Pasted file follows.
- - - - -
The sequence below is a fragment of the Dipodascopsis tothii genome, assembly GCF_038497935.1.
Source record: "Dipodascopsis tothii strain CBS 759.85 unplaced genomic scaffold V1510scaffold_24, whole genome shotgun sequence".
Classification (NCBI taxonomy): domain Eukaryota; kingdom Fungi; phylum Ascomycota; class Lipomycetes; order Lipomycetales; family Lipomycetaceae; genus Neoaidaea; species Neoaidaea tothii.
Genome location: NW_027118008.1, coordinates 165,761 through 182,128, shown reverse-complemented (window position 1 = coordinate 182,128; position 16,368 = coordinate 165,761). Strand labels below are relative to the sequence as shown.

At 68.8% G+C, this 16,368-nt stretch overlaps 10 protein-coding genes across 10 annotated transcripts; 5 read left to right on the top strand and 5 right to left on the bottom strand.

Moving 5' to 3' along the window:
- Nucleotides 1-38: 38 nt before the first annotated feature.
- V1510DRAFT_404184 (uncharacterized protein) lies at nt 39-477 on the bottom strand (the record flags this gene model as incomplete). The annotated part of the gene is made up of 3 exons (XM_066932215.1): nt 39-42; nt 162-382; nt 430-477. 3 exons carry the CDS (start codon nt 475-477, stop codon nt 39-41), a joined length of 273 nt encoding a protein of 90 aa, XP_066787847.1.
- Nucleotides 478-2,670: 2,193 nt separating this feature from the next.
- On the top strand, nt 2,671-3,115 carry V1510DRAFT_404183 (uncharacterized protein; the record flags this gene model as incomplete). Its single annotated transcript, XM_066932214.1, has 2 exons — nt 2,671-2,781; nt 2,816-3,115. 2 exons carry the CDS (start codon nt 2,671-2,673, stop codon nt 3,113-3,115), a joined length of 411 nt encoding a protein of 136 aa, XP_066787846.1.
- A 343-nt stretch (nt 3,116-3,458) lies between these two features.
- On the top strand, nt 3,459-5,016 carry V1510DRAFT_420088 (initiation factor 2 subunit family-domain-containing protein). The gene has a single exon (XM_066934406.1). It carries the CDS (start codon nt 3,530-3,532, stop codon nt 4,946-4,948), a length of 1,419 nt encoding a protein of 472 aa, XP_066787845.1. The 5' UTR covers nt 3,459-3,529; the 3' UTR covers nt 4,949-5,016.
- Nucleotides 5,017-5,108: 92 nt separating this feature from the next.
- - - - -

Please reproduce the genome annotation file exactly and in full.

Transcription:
The sequence below is a fragment of the Dipodascopsis tothii genome, assembly GCF_038497935.1.
Source record: "Dipodascopsis tothii strain CBS 759.85 unplaced genomic scaffold V1510scaffold_24, whole genome shotgun sequence".
Classification (NCBI taxonomy): domain Eukaryota; kingdom Fungi; phylum Ascomycota; class Lipomycetes; order Lipomycetales; family Lipomycetaceae; genus Neoaidaea; species Neoaidaea tothii.
Genome location: NW_027118008.1, coordinates 165,761 through 182,128, shown reverse-complemented (window position 1 = coordinate 182,128; position 16,368 = coordinate 165,761). Strand labels below are relative to the sequence as shown.

At 68.8% G+C, this 16,368-nt stretch overlaps 10 protein-coding genes across 10 annotated transcripts; 5 read left to right on the top strand and 5 right to left on the bottom strand.

Moving 5' to 3' along the window:
- Nucleotides 1-38: 38 nt before the first annotated feature.
- V1510DRAFT_404184 (uncharacterized protein) lies at nt 39-477 on the bottom strand (the record flags this gene model as incomplete). The annotated part of the gene is made up of 3 exons (XM_066932215.1): nt 39-42; nt 162-382; nt 430-477. 3 exons carry the CDS (start codon nt 475-477, stop codon nt 39-41), a joined length of 273 nt encoding a protein of 90 aa, XP_066787847.1.
- Nucleotides 478-2,670: 2,193 nt separating this feature from the next.
- On the top strand, nt 2,671-3,115 carry V1510DRAFT_404183 (uncharacterized protein; the record flags this gene model as incomplete). Its single annotated transcript, XM_066932214.1, has 2 exons — nt 2,671-2,781; nt 2,816-3,115. 2 exons carry the CDS (start codon nt 2,671-2,673, stop codon nt 3,113-3,115), a joined length of 411 nt encoding a protein of 136 aa, XP_066787846.1.
- A 343-nt stretch (nt 3,116-3,458) lies between these two features.
- On the top strand, nt 3,459-5,016 carry V1510DRAFT_420088 (initiation factor 2 subunit family-domain-containing protein). The gene has a single exon (XM_066934406.1). It carries the CDS (start codon nt 3,530-3,532, stop codon nt 4,946-4,948), a length of 1,419 nt encoding a protein of 472 aa, XP_066787845.1. The 5' UTR covers nt 3,459-3,529; the 3' UTR covers nt 4,949-5,016.
- Nucleotides 5,017-5,108: 92 nt separating this feature from the next.